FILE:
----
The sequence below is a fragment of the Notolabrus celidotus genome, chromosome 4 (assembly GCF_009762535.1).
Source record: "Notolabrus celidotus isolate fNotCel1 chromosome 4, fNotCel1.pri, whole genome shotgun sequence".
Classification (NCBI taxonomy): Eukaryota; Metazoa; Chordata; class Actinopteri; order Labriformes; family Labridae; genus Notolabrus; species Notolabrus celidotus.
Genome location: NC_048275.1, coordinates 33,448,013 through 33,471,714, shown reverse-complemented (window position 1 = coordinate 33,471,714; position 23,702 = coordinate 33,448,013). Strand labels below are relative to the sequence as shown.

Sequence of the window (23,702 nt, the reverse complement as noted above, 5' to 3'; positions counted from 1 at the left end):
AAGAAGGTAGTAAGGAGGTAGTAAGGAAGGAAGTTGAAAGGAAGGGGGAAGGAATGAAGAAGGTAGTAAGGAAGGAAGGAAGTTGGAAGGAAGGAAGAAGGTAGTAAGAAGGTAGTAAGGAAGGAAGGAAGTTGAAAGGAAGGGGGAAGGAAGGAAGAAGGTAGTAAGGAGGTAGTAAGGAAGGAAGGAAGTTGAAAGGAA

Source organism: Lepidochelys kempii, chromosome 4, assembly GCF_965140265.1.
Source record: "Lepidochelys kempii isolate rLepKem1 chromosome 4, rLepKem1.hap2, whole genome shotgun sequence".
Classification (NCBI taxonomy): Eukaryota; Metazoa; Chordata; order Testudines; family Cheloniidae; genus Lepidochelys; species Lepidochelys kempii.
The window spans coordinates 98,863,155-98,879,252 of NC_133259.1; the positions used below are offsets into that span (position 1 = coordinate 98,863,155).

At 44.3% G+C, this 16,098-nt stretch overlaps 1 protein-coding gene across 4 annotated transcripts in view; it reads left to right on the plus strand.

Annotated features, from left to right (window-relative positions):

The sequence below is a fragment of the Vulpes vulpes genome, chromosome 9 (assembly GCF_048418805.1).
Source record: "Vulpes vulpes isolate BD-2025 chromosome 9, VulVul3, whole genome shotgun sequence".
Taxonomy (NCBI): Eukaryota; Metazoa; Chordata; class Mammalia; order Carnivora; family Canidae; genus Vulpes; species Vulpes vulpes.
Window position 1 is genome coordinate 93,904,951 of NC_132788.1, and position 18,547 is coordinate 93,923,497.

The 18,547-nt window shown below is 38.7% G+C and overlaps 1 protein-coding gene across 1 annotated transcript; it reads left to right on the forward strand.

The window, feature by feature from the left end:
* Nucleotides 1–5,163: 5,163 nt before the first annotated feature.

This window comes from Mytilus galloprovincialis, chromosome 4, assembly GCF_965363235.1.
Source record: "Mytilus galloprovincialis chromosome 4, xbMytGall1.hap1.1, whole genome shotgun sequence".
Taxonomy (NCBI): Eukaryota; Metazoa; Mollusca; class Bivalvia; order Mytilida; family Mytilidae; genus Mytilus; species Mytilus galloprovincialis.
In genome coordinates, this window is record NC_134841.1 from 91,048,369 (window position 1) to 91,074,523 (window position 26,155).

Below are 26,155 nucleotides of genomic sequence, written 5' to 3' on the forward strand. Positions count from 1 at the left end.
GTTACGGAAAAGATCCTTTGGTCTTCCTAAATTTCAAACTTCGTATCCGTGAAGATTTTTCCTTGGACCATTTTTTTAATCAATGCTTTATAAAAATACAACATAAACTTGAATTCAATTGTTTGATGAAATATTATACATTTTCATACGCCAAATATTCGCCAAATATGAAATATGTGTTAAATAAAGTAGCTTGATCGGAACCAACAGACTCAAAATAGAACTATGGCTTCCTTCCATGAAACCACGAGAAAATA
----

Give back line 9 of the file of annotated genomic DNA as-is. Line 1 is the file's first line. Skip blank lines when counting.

Classification (NCBI taxonomy): Eukaryota; Metazoa; Chordata; order Testudines; family Cheloniidae; genus Lepidochelys; species Lepidochelys kempii.